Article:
SUSAN MONTOYA BRYAN
ALONG THE BURNT MESA TRAIL, N.M. (AP) — With snow ready to fall, the scramble was on to collect as many ponderosa pine cones as possible.
A crew outfitted with spurs, ropes and hard hats scaled hefty tree trunks and used long clippers to snip branches loaded with the prickly orbs.
The cones being gathered in the Jemez Mountains of northern New Mexico represent the fruits of a bumper crop. Every decade or so, the trees turn out more seeds to ensure future propagation as a hedge against hungry predators and whatever other hurdles nature might throw at the species.
The cones will be dried, their seeds cleaned, sorted and grown into seedlings that can be used to reforest fire-scarred hillsides. Similar work is ongoing in Colorado, South Dakota and other places in the U.S. West.
With warmer temperatures, more frequent drought and the severity of wildfires on the rise, scientists say seed collection and reforestation efforts are becoming more important.
“We’ve had so many large, high-severity fires in the state, and without our intervention there is a possibility that some of those areas will never be forests again,” said Sarah Hurteau with The Nature Conservancy in New Mexico. “What we’re trying to do is collect the seed to help reforest these areas. This is a huge effort.”
The goal: 1 million seeds.
It might sound lofty, but those helping with the project in New Mexico and southern Colorado are looking to take advantage of a rare bumper crop this fall that has resulted from back-to-back summer and winter seasons of average to above-average rain and snow. This doesn’t happen often in the arid Southwest, and scientists say it could become more infrequent as the climate changes.
Kyle Rodman, a post-doctoral research assistant at the University of Colorado Boulder, studied the density of seedlings that sprouted following fires between 1988 and 2010. In a study published this month, he and his colleagues found the absence of viable seeds can drastically hamper a forest’s ability to recover and that some burned areas were more vulnerable than others.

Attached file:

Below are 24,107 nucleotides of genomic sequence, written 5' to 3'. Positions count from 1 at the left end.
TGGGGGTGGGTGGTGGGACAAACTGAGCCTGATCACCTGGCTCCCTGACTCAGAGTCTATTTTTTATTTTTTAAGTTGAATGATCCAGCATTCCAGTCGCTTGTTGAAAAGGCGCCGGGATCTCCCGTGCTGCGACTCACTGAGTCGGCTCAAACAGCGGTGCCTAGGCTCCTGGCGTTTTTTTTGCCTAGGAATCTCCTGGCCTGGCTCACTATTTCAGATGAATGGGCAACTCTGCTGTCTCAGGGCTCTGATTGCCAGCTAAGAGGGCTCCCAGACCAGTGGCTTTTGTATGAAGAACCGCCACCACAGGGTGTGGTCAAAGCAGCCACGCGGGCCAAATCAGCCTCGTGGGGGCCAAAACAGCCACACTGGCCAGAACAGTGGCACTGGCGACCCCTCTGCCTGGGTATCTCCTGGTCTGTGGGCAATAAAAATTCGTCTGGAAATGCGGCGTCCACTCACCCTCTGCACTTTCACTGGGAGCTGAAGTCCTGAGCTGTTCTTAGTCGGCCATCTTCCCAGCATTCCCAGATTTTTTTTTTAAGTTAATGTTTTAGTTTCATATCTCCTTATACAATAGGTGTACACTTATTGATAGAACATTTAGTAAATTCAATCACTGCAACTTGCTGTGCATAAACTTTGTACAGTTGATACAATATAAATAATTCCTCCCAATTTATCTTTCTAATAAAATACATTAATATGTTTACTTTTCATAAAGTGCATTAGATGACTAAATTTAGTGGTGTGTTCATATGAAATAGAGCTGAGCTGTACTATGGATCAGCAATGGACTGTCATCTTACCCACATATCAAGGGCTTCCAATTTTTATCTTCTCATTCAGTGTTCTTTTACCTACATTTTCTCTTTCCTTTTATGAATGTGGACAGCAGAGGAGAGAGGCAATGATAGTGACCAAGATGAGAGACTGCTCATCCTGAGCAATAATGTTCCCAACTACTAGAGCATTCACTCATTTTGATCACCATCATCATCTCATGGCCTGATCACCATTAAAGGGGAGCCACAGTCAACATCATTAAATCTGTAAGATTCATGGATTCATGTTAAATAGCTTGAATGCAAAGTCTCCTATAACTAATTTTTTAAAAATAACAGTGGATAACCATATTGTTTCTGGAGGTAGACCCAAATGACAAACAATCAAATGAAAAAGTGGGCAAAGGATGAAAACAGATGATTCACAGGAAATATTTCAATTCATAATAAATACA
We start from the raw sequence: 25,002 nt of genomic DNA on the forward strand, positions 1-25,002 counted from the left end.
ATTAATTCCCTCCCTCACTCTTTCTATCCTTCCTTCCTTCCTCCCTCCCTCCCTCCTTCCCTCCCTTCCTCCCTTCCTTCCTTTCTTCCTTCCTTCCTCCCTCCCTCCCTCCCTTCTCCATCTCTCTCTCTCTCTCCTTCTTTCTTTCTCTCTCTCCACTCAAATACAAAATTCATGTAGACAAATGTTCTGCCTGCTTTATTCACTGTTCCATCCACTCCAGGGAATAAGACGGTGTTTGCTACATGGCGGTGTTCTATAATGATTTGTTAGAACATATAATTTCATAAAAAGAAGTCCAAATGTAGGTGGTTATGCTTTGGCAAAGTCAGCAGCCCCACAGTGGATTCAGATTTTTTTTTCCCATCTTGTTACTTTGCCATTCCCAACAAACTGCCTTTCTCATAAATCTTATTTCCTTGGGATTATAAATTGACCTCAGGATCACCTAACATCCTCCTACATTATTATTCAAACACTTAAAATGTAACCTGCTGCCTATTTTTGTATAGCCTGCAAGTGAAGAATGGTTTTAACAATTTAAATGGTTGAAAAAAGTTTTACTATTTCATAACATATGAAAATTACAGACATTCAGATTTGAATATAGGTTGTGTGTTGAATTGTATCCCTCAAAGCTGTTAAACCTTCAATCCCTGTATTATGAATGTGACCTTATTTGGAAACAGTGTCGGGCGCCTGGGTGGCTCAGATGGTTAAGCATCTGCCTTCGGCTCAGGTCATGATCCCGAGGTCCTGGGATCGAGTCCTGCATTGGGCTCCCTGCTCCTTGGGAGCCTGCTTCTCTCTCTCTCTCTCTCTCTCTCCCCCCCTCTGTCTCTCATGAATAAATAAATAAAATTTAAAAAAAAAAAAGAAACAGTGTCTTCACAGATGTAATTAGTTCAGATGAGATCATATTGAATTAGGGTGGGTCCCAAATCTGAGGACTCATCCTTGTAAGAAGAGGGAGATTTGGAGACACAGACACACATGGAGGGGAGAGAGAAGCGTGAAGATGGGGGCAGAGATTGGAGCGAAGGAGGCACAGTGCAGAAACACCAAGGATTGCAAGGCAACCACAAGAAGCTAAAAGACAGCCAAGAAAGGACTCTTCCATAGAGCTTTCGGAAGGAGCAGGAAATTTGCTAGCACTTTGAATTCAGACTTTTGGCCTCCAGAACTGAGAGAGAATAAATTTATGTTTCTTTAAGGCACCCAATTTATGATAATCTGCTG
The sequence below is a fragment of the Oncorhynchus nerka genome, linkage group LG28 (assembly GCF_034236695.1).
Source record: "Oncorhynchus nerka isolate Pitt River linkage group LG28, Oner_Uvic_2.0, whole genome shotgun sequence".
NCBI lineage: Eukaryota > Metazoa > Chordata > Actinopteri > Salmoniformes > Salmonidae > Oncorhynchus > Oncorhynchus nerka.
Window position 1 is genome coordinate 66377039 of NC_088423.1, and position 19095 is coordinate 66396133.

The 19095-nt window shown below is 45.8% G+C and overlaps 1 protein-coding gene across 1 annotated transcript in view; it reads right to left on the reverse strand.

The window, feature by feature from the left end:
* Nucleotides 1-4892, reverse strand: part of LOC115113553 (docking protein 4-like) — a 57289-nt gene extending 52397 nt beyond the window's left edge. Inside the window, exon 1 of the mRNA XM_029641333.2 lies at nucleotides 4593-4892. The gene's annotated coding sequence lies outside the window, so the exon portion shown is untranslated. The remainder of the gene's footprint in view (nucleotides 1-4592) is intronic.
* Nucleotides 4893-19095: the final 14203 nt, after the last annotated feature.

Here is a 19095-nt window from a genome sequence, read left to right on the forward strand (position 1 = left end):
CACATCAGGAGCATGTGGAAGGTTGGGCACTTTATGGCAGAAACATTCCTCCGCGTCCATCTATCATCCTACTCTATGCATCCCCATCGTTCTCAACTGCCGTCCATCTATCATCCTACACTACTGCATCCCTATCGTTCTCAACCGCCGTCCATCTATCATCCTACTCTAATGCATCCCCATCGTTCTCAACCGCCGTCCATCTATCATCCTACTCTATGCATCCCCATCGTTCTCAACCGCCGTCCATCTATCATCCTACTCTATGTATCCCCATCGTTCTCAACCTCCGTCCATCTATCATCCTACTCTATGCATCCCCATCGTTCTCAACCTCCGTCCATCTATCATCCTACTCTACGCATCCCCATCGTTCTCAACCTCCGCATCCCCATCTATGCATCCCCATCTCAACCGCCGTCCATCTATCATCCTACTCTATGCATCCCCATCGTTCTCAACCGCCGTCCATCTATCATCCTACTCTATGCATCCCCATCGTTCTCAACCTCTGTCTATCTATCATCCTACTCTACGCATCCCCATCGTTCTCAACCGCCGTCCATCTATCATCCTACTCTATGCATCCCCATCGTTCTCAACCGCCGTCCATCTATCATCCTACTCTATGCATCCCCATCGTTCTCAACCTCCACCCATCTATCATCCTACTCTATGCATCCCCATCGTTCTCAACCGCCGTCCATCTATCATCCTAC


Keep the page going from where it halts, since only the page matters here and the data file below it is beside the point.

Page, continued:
“The ability of trees to produce seed has a huge implication for natural recovery,” he said. “If the seed is not being produced, then it can’t get to the places that are disturbed, then the chances for the ecosystem to recover to that forested state are obviously pretty low.”
In comes Steven Sandoval and his forestry crew from Santa Clara Pueblo, one of dozens of partners in the seed collecting effort. Sandoval’s crew has been charged with scouting parts of Bandelier National Monument to locate those ponderosa stands with the greatest potential.
Cone picking is a science, much different than a leisurely stroll through the woods to collect cones from the forest floor. Crew members are looking for the perfect cones — no curves, no sap, no insect bore holes.
One such tree was standing not far from the trail atop Bandelier’s Burnt Mesa. Loaded with cones, it took more than an hour to harvest.
Labor- and time-intensive, but necessary, says Meredith Prentice who leads a seed crew with the Ecological Restoration Institute.
“There’s a lot of catastrophic elements like wildfire and drought. It’s being exacerbated by climate change, and so the pool of native species that we’re able to get seed from is shrinking because their environments are getting destroyed,” she said.
From their vantage point atop the mesa, the cone pickers can see for miles passed the monument boundary and deeper into the canyons that make up the Jemez Mountains. It’s a landscape that has seen several devastating fires in just the past 20 years.
Overall, the number of fires in the U.S. has decreased slightly over the past three decades, but the number of acres burned is on the rise. Every year since 2000, an average of 10,900 square miles (28,231 square kilometers) have been charred, according to figures compiled by the National Interagency Fire Center.
Last year marked a year of particularly dangerous and destructive fires. More than 100 lives were lost in California, with the Camp Fire accounting for most of those deaths. Nationwide, more than 25,000 structures were destroyed.
Far less land has burned this year, but scientists are confident in their predictions that the combination of overgrown forests and hotter, drier conditions increase the threat of catastrophic fires.
Santa Clara Pueblo has been among the hardest hit in New Mexico, with much of its watershed destroyed by fire in 2011. Sandoval said the tribe is fortunate because it began collecting native seed years earlier and had built up its own seed bank of ponderosa, Douglas fir, spruce and other pine variations.
The pueblo has gathered seeds from about 2.5 million trees in over a decade, he said. Some are stored in special freezers to ensure they last another century. Others are sent to nurseries in New Mexico and Arizona, where they are grown for post-fire restoration efforts.
Sandoval has one word for drought-hearty native seeds from lower elevations: “precious.”
Similar work is happening in the Black Hills of South Dakota, where an estimated 2 million trees have been planted since 2003. Nevada and Utah also have seed banks.
This is the first year for collecting at Bandelier, where officials have requested that the seeds from each tree be kept separate to ensure a genetic profile. Crews also record details on the tree’s location, elevation and measurements.
Earlier this fall, Bandelier planted 6,000 seedlings from cones collected from the Jemez Mountains. Some were planted in study plots that will be monitored to see what planting strategies work best.
“We want to make the best use of this resource,” said Kay Beeley, who has worked at Bandelier for nearly three decades. “It’s renewable but not always available.”
SUSAN MONTOYA BRYAN